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Arkansas Catholic
Little Rock, Arkansas
August 14, 1942     Arkansas Catholic
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August 14, 1942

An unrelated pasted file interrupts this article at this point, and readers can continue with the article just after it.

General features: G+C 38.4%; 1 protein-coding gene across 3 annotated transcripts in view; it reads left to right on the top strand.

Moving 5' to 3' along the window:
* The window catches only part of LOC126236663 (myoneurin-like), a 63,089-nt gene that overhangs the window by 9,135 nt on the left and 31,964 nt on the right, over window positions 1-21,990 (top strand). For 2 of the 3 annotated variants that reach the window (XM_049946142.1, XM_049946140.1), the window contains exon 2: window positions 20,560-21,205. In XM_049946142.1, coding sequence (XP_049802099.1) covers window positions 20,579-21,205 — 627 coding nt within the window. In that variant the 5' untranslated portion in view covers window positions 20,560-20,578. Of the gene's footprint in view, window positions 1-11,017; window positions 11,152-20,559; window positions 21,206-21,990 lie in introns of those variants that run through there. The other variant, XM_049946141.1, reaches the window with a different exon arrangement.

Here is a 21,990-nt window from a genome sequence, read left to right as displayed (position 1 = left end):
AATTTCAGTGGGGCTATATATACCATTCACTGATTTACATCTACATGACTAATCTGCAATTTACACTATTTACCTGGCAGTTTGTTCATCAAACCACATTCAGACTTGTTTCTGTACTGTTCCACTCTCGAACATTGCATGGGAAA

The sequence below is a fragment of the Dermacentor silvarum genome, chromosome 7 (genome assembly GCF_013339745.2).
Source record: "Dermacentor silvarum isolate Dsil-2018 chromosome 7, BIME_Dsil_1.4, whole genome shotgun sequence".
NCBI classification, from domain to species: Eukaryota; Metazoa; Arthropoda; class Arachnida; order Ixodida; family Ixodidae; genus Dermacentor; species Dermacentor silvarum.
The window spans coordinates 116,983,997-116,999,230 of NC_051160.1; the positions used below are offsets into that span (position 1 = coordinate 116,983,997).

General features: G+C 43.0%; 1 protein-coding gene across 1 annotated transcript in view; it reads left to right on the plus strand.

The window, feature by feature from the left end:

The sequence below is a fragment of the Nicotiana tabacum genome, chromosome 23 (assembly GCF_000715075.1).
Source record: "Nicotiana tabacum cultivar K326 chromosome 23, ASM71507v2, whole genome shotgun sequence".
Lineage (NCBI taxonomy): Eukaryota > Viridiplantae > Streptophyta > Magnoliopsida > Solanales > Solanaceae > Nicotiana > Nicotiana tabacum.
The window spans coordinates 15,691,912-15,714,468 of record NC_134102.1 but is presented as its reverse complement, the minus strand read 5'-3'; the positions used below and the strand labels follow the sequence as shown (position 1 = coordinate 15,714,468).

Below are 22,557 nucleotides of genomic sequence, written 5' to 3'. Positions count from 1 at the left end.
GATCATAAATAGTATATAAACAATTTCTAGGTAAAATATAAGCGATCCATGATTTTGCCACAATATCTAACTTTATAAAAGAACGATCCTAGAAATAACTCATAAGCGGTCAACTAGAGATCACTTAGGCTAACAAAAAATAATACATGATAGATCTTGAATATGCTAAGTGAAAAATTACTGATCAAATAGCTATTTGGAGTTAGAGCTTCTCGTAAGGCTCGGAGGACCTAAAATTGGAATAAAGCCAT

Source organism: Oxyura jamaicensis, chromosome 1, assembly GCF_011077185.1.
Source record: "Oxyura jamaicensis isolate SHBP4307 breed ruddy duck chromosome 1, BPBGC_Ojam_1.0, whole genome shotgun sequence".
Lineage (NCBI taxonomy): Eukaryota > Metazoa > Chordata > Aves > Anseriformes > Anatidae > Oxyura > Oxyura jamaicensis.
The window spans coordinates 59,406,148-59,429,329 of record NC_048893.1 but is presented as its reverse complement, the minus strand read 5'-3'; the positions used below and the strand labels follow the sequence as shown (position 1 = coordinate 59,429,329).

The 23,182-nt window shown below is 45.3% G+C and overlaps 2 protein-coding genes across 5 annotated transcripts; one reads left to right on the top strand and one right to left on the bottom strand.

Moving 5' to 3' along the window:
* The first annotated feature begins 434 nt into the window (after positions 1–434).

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:leiilj I :i !i THE GUARDIAN, AUGUST 14, 1942 PAGE FIVE i i I i i I 00[xtension Features Diocesan Seminary In Publication t  I ke " i00ishop O'Brien Ma s i 00(atholic (olleges Promote 0000pDeal For St. lohn s Inter-American (uiture The Catholic Church Extension society, which has come to assistance of the Diocese of Little Rock on so many i0nslittle churches and missions dotting the breadth t e State are the result of this organization's charity-- U. S. Catholic Institutions Eagerly Cooperating With Government's [:l$cme forward to lend support to project the dearest r| e heart of Bishop Morris, the endowment of his seminary : 46 . . H . . " fill.The August issue of Extension Magazine, penodmal Z,tSbed by the Extension society, features the Little Rock Tary, 'Btien with an interesting from the pen of Bishop himself. The Exten- -'4 head refers to the upsurge [?inaries during ponti- the Ft of Plus XI, the prota- it of "native vocations", mnouncements in favor , aries probably led to the g in 1911 of St. John's ry by Bishop Morris, after ,td his widely scattered .Cd be cared for only if s able to provide priests to USter the Sacraments to those aWayfrom the Faith in K: end and third generations. e can readily imagine the ary conditions of the Dio- ,0 Little Rock thirty-six years m 1906, when Bishop Morris aPointed its third Bishop", IL .  i s h o p O'Brien. "With !Y a handful of priests, it i task then to take care of ely scattered people, which time were only about half 'tlresent 35,000 Catholics in ate. Those were the days ae Arkansas Traveler', a nlkv  Publication which, though . found its way throughout iKunited States of America and d to make known the State :Zansas to a great many of ellow citizens. Those were a0rse and buggy days'! The t.,Were poor. Trains ran verY l arly. Automobiles were, o$ or if they were , llnknown, into style at that time, ' they could not get very Imam_me mud of Arkansas. The :Q mode of transportation nls,.State then, both for priests ty, was on horseback; con- atly the development of the t God and the work of man Jl[ Qoth necesarily slow". atruggles of Bishop Morris cl, relates the Extension The good Bishop con- that a seminary was his 01ution, where Arkansas ight be educated for the od within their home state. ginning of the present sem- Mttas a theology department (e Rock College. However, :arcity of students was an- "Obstacle to be overcome. It !|i'ee that Cardinal Dougherty |t the Bishop's assistance, :]lng a priest of the Little itccese to solicit students in k*?Vince for the missionary i ql Arkansas. [ result of the aid given by Dougherty =d the dio- r Philadelphia to Bishop and the diocese of Little ,I testified to by the number aelphia priests working in Slon fields of Arkansas to- d, also, by the number o the Quaker City who !l ugned themselves with ,l ssionary dioceses through- . country", writes Bishop 1 the transfusion of Phil- ,ua blood into the missionary Arkansas", as the Exten- ttl ad expresses it, the growth hn's was rapid, soon rend- i ?e Little Rock College site to accommodate the 00tud- I yas then that the majesuc ,|:t '... on North Tyler, the pre- |t e of the Seminary, was t/ S_outhern bishops began actvantage of the mission- :[2t  ffnnary at Little Rock . 15 t, the proud boast of St. iy',rorne Missions Seminary h mat more than 150 of its _ are scattered throughout V1'Ceses of Amarillo, Texas;, ! on, Kentucky; Dallas, Tex-' ad Island, Nebraska; Kan- . ., uissouri, Lincoln, Nebra- !/esno, California; Nashville, ; 'e; Oklahoma City, Okia- |!," aha, Nebraska; Rapid T?Uth Dakota; St. Joseph, , Delaware; Raleigh, No. 'r z; Wichita, Kansas; Wil- ed; Providence, Rhode Is- Uffalo New York; Cleve- 00olumbus, Ohio; and ,tlterto Rico, not to mention !t [ mat it has trebled its own i" of priests in the diodese  . Rock, Arkansas. Today  e.nt body numbers nearly 1 rht by a faculty of thir- d, ests, most of whom are [t :;ys of the Overbrook, Phil- :': Seramary.,,  ,,as ting on the excellent h a. aa practice method of St. "1 ' tl e writer says: a Jol n's Home Missions Sem- , tr s priests for any clio- but its essential work is to  re i ! Students for work in a sl tsas'a teld, home or foreign. ! does not vary a great needs from other mts- ,.t   c ceses. Even to this day turally going to become very lone- ly. All along it has been the problem of the faculty of St. John's Home Missions Seminary to consider this angle of educating city young men for country work. The faculty has worked along the line of national training schools where theory is taken up in the morning, while in the afternoon the young men go out with ex- perienced teachers to do a definite job, with the result that they are applying theory to practice. St. John's Seminary applies the same plan to its students. From the time a young man enters theology until he is ordained, every summer he is sent out to work in the mission field under the supervision of an older priest. The older' priest, however, is usually only four or five years older than the student. They go up and down "Main Street  in many towns. They do not miss a store or a business house; they canvass that town as much as they can, intro- ducing themselves, announcing their PUrpose and inviting all who wish to come to hear their talks on the Church. We have heard a great deal about "street preach- ing" in the last few years, but the priests and seminarians of St. John's have been going out into the highways and byways for the past generation preaching the Gospel to the poor! This method gives the young aspirant to the holy priesthood an opportunity for practical mission work, to see it at first hand, and to be confront- ed early in life with the way and methodhe must pursue if he is going to be ordained. The young man, if he finds this work dis- tasteful to him, has ample time to readjust his plans and go out into ;he world for a position to which he is more suited. If he likes the missionary work he is furnished with every opportunity to observe the customs and manners of the people like unto which he will be associated when he is an ordained priest. Especially in regard to ' the "city feller" who hitherto has had no contact with rural life, this method serves as a shock absorbe, and he will know beforehand what his work will be when he is or- dained. The excellent work of the Sem- inary has been recognized, the writer points out, by the Holy See on several occasions, first by Pope Plus XI, who personally named the seminary "Home Missions Sem- Inary", and lately by our present Plan For Peace Thro' Understanding Washington. (N.C.W.C.)The program Exchange fel- lowships and scholarships provided by the United States Government for the promotion of Inter-American Cultural Re- lations will undoubtedly meet with the complete cooperation of Catholic universities and colleges, according to a state- ment made here by the Rev. Dr. George Johnson, Director of the Department of Education, National Welfare Conference, This program, the direct result of the Inter-American Con- ference for the Maintenance of Peace held at Buenos Aires in 1936, is administered by the Division of Cultural Relations of the Department of State with Rev. Dr. Howard 3". Carroll, of lthe cooperation of the U. S. Pittsburgh, Assistant General r-,rt.  r. .. Secretary of the National Catholic rrlce or t'aucauon. Welfare Conference since 1938, Dr. Johnson, who is a member who has been named by the Holy I of the Education Advisory Corn- Father a Privy Chamberlain of lmittee under the Coordinator of the Papal Household, with that Inter-American Affairs, in calling tlt!e of Very Reverend Ionsignor. attention to an annuoncement by (N.C.W.C.) for the past generation. Lest anybody think that the diocese of Little Rock has not suffered in sponsoring St. John's Home Mis- sions Seminary, and given of its own life blood in order to keep it alive for the benefit of the die-! case of Little Rock and so many other missionary dioceses through- out the country, let us state here that up to the present year the tuition for a student in St. John's was only $250.00! The diocese of Little Rock has practically pauper- ized itself in supporting St. John's Seminary! The Extension Society publishes this account of this Home Missions Seminary in the hope that many of our patrons will contribute to its work. Any donation that you wish to send you may send directly to Bishop Morris or you may send it to the Exten- sion Society. Bishop Morris has not been so well lately. He is beginning to age nowl Perhaps he is also beginning to feel that he will not be with his seminary and his diocese for many more years. It was because of this, fin his recent illness, he said 'thank God for the inspiration that prom- pted me to found St. John's Home Missions Seminary. As I recall in mind the history of the dio- cese in my time, the achievements of the seminary are intimately in- terwoven with whatever measure of adVancement has been realized for the Curch in this State. Nearly a hundred priests in the diocese, and many more than that in other missionary dioceses, seem to point to St. John's Home Mis- sions Seminary as a work of Divine Providence. My prayer in this hour is that the Holy Souls, who have helped me so much in the past, will obtain for the sem- inary a secure financial founda- tion before my earthly course is run!'" :India Archbishop Calls Holy Father, Pins XII, who com- mended Bishop Morris on the an- niversary of the seminary. The life of the Bishop was much influenced by his mother, and as the writer relates, his missionary activities were probably traceable to her. For More Vocations "Bishop Morris has often told Calcutta (--In the course of a the story of how his love for nastoral the Most Rev F Parier, the Home Missions stemmed from  .T a*''o'- of f'lcutta am- the admonition of his dear mother naizes'eO'need o"more oung when on a certain occasion he ,, ,ha vnun women comin expressed the desire that he would f'orwar-]'-to'-se-rve Christ in the like to study :for a large city die- sacred ministry Of the life of a cese. With that aristocratic touch ,riest the past'oral says" of Southern accent, which still  ,,T '. ,,, hn h :i.t' lif ch actenzes the speech of Bishop is one of much renunciation, of Morris, his dear mother said to unremittin toil, of painful suf- him, 'Son, I am ashamed of youl faring perlaps' it leads him along Here you have been talking about fh Way of the Cross in the foot- the Home Missions all your life, t-n___.. .... n Jesus. But it is never and we need priests so badly right a sad life nor dreary, nor desolate: here in Tennessee, and you all now -o on to ......... there is joy in sacrifice and ex- .  ypu.aoou going hilaration in suffering; and at the up zo some place ne Chicago! end of it all, there is the promised Shame on youl"  where with reward" Bishop Morris lbst any idea of m,,' ,-=eronce to the srcial going out from his own diocesel ":".'.:__ ,,._ _..L=C^_ His career as student "riest  need or enga, ,,= ,,,u,o,, ........ ' -'Y'=" says, "the need of laborers in lae anu Mlsnop nas no veen : excelled in the history of the bier-I, this prt!n t fwfhvrlS: SurgnYge archy in the United StatesI" ]s very gre : - "-i-'ians m-n The recent jubilee of His Ex-icy noszs o nOannimmorta , so l ff r at " enaoweu w m a ce lency a o dad C hohcs oil ............... of'hris" Arkansas an o,nortunit = to -,,- /redeemed wm me u  , .. . - '=:-. .- " Idestined to enjoy bliss everlast- meir love ior nelr zsnop oyl. ^. h=, ,,, nnt their pledging financial aid to his sam- ,s: ,.*. -.- .............. inary u,,, ov,-. "On the llth of last June, Bish- The cross is engraven every- op Morris, who has labored for where; the things of this world the past thirty six years in tle carry its impress, and God has ar- missions of Arkansas, and who ranged matters so that we may be always prepared to receive it. was the founder of St. John's Home Missions Seminary, cele- brated the fiftieth anniversary of i his priesthood. Among other arch- bishops and bishops present on that occasion were Most Rev. Sam- uel Stritch, Archbishop of Chicago, and Most Rev. John A. Floersh, Archbishop of Louisville, two of Bishop Morris' proteges. On that occasion Bishop Morris said' that he considered St. John's Home Missions Seminary the crowning work of his episcopatel His great- est earthly desire today, he said, is to see the seminary established on a firm financial basis. It is for that reason that The Catholic t x e students in St. John's Church Extension society departs [t sr a. large cities. All of from its usual custom of not pub- I ci -'lations have been with lishing the stories of other sem- , y. F parishes Most of inaries, in the hope that a large .    tg men have never lived ! number of our priests and people  - Untry; indeed most of will show their interest in St. ? r+l Just "city hicks" when I John's Home Missions Seminary. .l ' ' St. John's It is nat- Bishop Morris has been a mem- O!  2" ak that when such yount I bar of the Board of Governors of , ' re 0 "  . _ . rclalned and t)laced in I the Catholic Church Extension  ttls.hes immediately after] Society from its very beginning. ,  ufl it will be a very abrupt lHe has been one of the greatest * or them. They -are ha- I protagonists of the Home Missions DR. ANNIE M. BREMYR Chiropractor Pathometrlo Precision Dlagnol 14 Years Mxper- lenee as Grad- uate Nurse Phone 11-2684 sis E. Irk Little Reek. Ark. the U. S. Office of Education point- ed out that the plan for the ex- change scholarships presents an excellent opportunity for institu- tions of higher learning to partici- pate fully in a program "directed toward the development of a truer and more realistic understanding between the people of the United States and our neighbors to the South." 13 Countries included The U. S. Office of Education announcemerit indicates that in ad- dition to the United States the exchange program will include Brazil, Chile, Costa Pdca, the Dominican Republic, Guatemala, Haiti, Honduras, Nicaragua, Pan- ama, Paraguay, Peru and Venezu- ela. "Under the regulations adop- ted by the Government of the United States," the announcement states, "the terms of an exchpnge professor sent by this country may not exceed two years, unless he shall have been included on the next list after his selection." Each professor sent to another American Republic will be paid travel expenses, living costs on a per diem basis and a small amount for salary if he does not receive full salary from his institution while he is away. The announcement also specifies certain qualifications for one who will be considered for nomination as an exchange professor, such as citizenship, health, language, rank nnd scholarship. "Fellowshit%" the announcement further states, "are available to graduate students or teachers in the humanities, natural sciences, social sciences, law, med- icine, pharmacy, journalism, den- tistry, art, music, librarianship, technology and engineering, and any other legitimate field of study." A fellowship is awarded for a one-year period, but it may be re- newed for an additional year. Traveling expenses will be paid Mass Marriages Legalize Marital State Of Many Mexico City. (E)--The mass civil marriage ceremonies that have occurred here recently under the auspices of Dr. Gustavo Baz, Sec- retary of_ Public Assistance, in a drive to legalize the marital status of parents and the legiti- macy of their ofspring, recalls a similar event in the State of Michoacan arranged by the Most i Rev. Clemente Munguia who, in 1863, became the first Archbishop of Morelia. In the Michoacan in- cident and in the case of many who participated in the recent "Mass marriages" the reason was the same: Official repudiation of the civil validity of ecclesiastical marriages. Archbishop Munguia and Gov- ernor Melchor Oeampo were not on good terms. The Governor of Michoacan got the last word or so he thought in the controversy by establishing civil marriage as the only legal marriage in that. This was long before civil marriage was included among the "post- ulates of the Laws of Reform," and up to that time ecclesiastical marriage alone was valid in Mex- ico. Incidentally, the first Civil Register of marriages, births and deaths in Mexico was established HIMSTEDT Plumbing & Heating Company Serving Little Rock For More Than 20 Years Installation and Repairs of PLUMBING & HEATING 321 West Capitol Phone 613 Little Rock, Arkansas Reliable---Satiafaotory at Maravatio, a town in Michoacan. But after the civil marriages had been performed', by order of the Governor, the Archbishop of Morelia established mass eccles- iastical ceremonies. The majority of persons now having their marital status civilly  validated had already received the Sacrament. As many as 107 couples were married civilly at one of the ceremonies here in the Capital, and at San Angle, F.D., there were 125 couples. The ages Most Rev. Joseph R. Crimont t S. J., Vicar Apostolic of Alaska,/ shown entering St. James Cathedral, Seattle, where hs celebrated a Solemn Pontifical High Mass, observing the silver Jubilee of his con* gecration. Prelates from various parts of ths United States, includ. Ing Archbishop Edward D. Howard of Portland, Oregon, arid Arch,, bishop Francis J. Spellman of New York wera welcomed to the cele.! bration by Bishop Gerald Shaughnessy, S. M.. of Seattle. INP photo./ (N.C.W.C.) tJustlce Kelly, Ontario High Court Jurist, Dies Toronto, Ont. (E)--Justice James Gerald Kelly, of the St(preme Court of Ontario, has died at St. Michael's Hospital here at the age of 45. felt I His death also is sorely in Catholic education circles. For eight years before being raised to the Bench he had been a member of the Toronto Separate School Bord and for three terms was Chairman of that body. Justice Kelly, a Catholic, had a notable record overseas in the first World War, enlisting in 1915, being wounded at Amiens and range from 13 to 75. Children winning the Military Cross for and grandchildren were in at-gallantry on the 'field. tendance. .:: A native of Charlottetown, P. Former Basketball Star E.I., he studied at West Kent Aid To Post Chaplain public school and the Prince of Wales College at Charlottetown. Kessler Field, Miss. (E)Staff Ser- In 1920, he came to Toronto and geant Nicholas Mazzei, of Brook- was graduated in political science lyn, who was a basketball at the University of Toronto. He at St. John's University then began his study of law, being assistant to the post chaplain called to the Bar in 1926. and information clerk at Kessler Field. He receives all callers and by the U.S. Government, but the directs each man to the chaplain receiving government shall pay he should see. tuition, subsidiary expenses, and As staff sergeant of the post board and lodging at an institution chapel, he arranges foi of higher learning to be designated selecting the recreat on by it. placing the altar and arranging the Fellowship Requirements seats. He also has charge of all Fellowship candidates must, correspondence. likewise, meet certain require-i --'-- .... ments such as citizenship, health, Reduced Fees At Frmourg u. character, age, scholarship and re- London.0D--Reduced fees are search ability, accepted at Fribourg University, The Committee on Exchange Switzerland, for stud_ent:s, from euowsnlps and Professorships large families, says Rams vat- I will consider applications for tel- lean. Of the university's 949 stud- mwships to certain countries dur- ents, 251 will benefit. ing the coming year. The closing . date for these applications is No- ,, ,,.,,,  ,,  vember 1, 1942. M.IKALL.IK The Committee will meet some- - r, time in 1943 to consider applica- lU '1| tion for professorships for 1943-44. " -- "tar Persons interested in being con- Leaders m Bet sidered for nomination for fel- _ ,.,,,,.r. .wwv lowships or professorships should  nug, re=,.m communicate with the U. S. Office And of Education, Federal Security ....... AKING Agency, Washington, D C., where nur.. forms may be obtained, it was at moderate prices announced_,,He that mlwou defully and with 8hop N2 INOE l:one 95 Christ must study to conform his Phone 4-016 lSth & Main wnole life to Him" C. H. RICHTER CHARLES M. TAYLOR Taylor & Richter Incorporated All Lines of Insurance Except Life An Altar and Pulpit There is no need to parade our belief; no reason either why we should be ashamed. Strong men in exile are stirred by the sudden sight of their country's flag in a far strange land. Has the cross no tenderness for us when we recall that it was once a living crucifix, and living flesh was nailed to wood? As our Lord' was most despised upon the cross, so by that symbol we seek to do Him highest reverence. It moves us to thoughts of exulta- tion and triumph and to harrow- ing of soul and compassion. .= ..... Sodality Directors To Hold National Meeting Jan. 12-14 st. Louis. 0C)A national meet- ing of parish union and' diocesan Sodality director; will be held here January 12 to 14, according to an annuoncement at the Queen's Work here, national Sodality secretariats. The Ray. Daniel A. Lord, S. J., National Sodality Di- rector, said civilian morale, in cooperation with the USO, and post-war problems, including hem- ispheric solidarity, would be in- eluded in the agenda of the con- ference. Every Home Should Have A ] I CRUCIFIX The attractive articles pictured here are on hand at The Guardian religious arti- cle department for immediate delivery anywhere. Add postage to the list price when ordering by mail. No. 133Large Crucifix, of dark walnut, 24 inches in length, fitted with gold bronze, corpus, at... $3.50 (postage and packing 25c extra) No. 130---Attractive crucifix of dark walnut wood and gold bronze corpus, 13 inches in length, at..$1.50 No. 256--Sick Call Set in crucifix form to serve a double purpose. Made to hang on the wall or to be taken down and used at the bed-side when the priest calls to attend the sick. Candles, linen finger towels and complete instructions in preparation for the visit of the priest enclosed in hollowed body of cross. Made of dark finished walnut to sell for ................................... $2.25 Phone 4-1631 * 406 Loublana 3091/ Wt 2nd LITTLE ROCK, ARKANSAS